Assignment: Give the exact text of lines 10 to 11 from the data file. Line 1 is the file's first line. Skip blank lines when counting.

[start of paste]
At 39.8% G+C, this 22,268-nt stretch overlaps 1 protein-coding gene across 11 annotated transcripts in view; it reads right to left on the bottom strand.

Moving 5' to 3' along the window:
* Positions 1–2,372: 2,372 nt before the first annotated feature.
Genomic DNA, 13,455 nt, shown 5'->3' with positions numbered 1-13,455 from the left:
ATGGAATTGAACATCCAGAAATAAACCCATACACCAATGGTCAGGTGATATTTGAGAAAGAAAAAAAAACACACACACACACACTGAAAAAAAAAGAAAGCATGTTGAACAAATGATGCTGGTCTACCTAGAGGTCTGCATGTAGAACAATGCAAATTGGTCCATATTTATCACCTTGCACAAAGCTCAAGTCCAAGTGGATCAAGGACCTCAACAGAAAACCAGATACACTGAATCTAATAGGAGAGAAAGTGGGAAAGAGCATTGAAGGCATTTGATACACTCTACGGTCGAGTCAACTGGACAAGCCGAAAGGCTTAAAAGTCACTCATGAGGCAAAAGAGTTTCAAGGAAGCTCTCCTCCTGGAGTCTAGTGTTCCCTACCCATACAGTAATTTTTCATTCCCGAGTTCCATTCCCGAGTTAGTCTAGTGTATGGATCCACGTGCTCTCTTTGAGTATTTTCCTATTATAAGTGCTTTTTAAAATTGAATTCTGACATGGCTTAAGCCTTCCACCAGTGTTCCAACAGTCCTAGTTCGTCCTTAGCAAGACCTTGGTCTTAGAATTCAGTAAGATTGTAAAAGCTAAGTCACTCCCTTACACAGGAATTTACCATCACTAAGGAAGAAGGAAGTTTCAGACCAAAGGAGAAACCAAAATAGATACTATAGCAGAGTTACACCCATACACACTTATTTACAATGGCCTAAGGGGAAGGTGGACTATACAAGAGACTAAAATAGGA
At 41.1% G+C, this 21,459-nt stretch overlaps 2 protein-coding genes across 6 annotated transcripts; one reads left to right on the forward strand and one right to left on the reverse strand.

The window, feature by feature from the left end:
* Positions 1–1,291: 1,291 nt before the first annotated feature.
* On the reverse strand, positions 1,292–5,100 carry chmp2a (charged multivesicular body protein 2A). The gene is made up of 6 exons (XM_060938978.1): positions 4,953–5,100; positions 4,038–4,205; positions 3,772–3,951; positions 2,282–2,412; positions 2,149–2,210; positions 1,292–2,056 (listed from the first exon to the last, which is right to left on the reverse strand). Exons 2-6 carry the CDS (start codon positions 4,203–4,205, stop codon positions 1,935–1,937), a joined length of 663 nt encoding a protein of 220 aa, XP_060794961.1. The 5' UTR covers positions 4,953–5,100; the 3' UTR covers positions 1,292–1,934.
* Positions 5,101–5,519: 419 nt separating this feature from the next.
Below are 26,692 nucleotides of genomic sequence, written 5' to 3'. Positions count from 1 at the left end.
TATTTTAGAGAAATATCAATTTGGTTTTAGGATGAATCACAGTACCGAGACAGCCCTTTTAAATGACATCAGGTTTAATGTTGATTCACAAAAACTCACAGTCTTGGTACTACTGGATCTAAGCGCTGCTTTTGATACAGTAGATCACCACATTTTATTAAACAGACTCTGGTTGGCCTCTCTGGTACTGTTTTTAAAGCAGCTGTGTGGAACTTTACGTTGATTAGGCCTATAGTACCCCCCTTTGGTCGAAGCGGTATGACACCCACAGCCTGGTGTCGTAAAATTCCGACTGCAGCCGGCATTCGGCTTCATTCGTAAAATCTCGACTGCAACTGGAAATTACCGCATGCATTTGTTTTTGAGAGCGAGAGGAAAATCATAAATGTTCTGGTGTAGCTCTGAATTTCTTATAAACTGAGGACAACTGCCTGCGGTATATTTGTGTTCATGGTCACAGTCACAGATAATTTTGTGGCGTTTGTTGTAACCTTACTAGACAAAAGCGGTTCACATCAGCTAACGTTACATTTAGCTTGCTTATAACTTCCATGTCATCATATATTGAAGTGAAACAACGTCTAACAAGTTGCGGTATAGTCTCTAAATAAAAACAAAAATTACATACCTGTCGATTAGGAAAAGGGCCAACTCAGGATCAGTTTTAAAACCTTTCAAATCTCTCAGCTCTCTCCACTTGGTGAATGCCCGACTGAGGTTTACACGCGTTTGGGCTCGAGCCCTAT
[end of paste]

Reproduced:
* Positions 5,101–5,519: 419 nt separating this feature from the next.
Below are 26,692 nucleotides of genomic sequence, written 5' to 3'. Positions count from 1 at the left end.